_AMNT 2018: Opening Address
_TESPA-ROD Code Prediction of the Fuel Rod Behaviour During Long-term Storage
_Safery Assessment of the Research Reactors FRM II and FR MZ
_The Unnoticed Loss of the Carbon-free Generation in the Unites States
_Radiological Characterization of High-level Radioactive Waste
Poland has drawn up ambitious plans to build up to 6,000 MW of nuclear generating capacity, potentially at two sites, by the late 2030s or early 2040s. But the government is yet to take a final decision and the deadline has pushed back several times, with plans hampered by changes in government, problems putting in place the right domestic legislation and the need to find the right financing model. Poland needs nuclear because of its low carbon footprint and as a way to decrease the country’s carbon emissions. Poland is no newcomer to nuclear technology. The Polish National Centre for Nuclear Research (NCBJ) has operated a research reactor at Swierk. In 1971 the government made its first binding decision to build a nuclear plant. The project was formally scrapped in 1990.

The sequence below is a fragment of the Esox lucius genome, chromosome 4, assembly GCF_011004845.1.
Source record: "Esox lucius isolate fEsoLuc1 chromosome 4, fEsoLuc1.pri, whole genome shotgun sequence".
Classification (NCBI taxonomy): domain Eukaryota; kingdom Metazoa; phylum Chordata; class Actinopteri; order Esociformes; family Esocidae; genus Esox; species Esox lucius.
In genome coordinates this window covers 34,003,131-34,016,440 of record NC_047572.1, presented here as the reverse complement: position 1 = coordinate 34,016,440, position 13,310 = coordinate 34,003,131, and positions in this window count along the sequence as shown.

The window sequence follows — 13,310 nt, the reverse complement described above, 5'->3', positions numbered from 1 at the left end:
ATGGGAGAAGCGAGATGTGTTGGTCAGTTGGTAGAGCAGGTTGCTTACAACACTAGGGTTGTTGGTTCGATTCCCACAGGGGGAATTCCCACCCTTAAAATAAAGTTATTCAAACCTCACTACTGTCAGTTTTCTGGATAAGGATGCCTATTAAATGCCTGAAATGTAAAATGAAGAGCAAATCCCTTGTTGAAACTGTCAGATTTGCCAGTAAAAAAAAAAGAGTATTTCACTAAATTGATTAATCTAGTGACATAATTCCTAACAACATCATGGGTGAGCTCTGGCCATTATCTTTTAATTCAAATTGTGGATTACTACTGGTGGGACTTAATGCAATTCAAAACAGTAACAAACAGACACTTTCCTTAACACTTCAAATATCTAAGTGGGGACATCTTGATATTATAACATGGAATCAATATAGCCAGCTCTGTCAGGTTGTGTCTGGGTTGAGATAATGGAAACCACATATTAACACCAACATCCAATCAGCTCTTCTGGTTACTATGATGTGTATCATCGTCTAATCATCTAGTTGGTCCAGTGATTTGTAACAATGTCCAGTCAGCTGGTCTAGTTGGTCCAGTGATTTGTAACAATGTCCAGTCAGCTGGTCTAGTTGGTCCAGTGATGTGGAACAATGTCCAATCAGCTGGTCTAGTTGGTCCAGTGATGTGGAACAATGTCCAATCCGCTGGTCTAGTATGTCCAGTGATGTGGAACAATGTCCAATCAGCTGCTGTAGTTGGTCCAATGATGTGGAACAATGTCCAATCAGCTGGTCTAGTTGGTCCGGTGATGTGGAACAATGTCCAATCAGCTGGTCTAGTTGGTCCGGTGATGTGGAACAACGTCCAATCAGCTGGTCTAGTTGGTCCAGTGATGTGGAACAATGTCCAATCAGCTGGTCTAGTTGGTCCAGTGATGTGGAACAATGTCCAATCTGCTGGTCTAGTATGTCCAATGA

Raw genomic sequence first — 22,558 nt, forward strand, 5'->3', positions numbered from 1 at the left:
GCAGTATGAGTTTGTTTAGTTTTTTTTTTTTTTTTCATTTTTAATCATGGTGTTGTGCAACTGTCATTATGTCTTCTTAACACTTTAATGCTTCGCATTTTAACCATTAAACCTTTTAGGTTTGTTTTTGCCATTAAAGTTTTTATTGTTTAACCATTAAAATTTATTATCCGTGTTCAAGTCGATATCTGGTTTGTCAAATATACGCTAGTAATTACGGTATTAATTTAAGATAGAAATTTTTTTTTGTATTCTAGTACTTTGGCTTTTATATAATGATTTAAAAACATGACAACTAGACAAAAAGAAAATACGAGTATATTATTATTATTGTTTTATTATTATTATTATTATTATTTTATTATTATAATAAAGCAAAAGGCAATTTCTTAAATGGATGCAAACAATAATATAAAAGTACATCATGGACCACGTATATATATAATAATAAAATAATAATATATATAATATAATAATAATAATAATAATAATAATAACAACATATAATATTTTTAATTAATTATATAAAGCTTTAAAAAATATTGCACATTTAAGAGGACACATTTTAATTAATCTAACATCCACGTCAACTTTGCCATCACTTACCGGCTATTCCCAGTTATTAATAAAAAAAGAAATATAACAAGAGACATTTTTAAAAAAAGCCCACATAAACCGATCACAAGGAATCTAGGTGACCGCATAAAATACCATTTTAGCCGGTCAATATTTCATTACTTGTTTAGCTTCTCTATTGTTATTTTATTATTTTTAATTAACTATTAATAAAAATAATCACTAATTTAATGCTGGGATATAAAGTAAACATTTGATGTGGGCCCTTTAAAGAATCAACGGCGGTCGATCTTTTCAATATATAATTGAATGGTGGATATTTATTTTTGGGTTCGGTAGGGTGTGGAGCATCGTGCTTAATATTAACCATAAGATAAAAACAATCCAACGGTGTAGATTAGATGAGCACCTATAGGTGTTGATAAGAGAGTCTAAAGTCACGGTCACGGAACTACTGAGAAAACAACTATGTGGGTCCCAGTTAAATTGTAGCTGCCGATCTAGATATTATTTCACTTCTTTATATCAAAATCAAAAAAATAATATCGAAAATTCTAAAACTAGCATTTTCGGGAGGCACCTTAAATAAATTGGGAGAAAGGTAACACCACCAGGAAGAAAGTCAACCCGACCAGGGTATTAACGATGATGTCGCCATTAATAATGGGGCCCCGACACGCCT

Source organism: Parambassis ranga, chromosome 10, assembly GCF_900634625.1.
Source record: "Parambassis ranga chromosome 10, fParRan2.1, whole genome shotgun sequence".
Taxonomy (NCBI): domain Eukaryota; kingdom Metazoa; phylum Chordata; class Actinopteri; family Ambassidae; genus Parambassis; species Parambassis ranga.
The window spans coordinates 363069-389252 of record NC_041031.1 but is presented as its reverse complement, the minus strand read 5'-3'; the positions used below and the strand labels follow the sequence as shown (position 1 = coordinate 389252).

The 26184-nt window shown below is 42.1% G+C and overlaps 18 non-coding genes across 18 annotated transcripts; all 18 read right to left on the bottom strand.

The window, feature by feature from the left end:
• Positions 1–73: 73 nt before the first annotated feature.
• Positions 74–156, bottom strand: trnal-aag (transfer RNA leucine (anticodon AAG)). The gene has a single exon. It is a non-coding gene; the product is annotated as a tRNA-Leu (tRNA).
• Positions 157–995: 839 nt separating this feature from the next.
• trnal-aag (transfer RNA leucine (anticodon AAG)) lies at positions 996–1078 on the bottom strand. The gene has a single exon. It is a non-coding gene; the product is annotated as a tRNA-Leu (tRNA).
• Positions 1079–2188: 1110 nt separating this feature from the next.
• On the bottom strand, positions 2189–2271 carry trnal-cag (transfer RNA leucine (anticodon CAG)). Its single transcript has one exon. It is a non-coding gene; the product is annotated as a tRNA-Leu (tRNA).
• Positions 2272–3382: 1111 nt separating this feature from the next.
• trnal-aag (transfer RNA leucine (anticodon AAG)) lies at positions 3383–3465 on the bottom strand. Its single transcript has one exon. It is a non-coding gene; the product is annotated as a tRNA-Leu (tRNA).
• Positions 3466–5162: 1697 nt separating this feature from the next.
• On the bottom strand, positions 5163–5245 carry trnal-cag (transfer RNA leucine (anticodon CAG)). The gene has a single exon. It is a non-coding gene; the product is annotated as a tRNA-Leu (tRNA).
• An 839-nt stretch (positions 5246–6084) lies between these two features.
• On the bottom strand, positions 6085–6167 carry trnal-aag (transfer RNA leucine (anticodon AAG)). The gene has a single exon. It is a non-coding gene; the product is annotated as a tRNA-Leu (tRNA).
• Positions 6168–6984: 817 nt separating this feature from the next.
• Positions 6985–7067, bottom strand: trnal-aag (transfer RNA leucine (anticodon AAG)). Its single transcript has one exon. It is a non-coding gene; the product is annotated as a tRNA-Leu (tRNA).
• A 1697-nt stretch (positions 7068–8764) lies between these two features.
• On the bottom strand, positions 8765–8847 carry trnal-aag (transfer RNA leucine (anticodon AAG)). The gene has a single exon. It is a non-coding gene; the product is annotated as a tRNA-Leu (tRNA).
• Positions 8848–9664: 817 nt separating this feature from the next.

As in other years, DAtF and the German Nuclear Society (KTG), offer a comprehensive program with their 49th Annual Meeting on Nuclear Technology, giving insights into many aspects of nuclear technology and contributing to the international exchange of knowledge and experience in industry, research, politics and administration. In keeping with long-standing tradition, even in the year preceding its 50th anniversary, on 7 and 8 May 2019 in Berlin, the AMNT remains the only conference in Germany, and one of the few in Europe, that combines all the issues surrounding nuclear technology under one roof and is dedicated to every sector of the industry.
Heinz G. Sonnenburg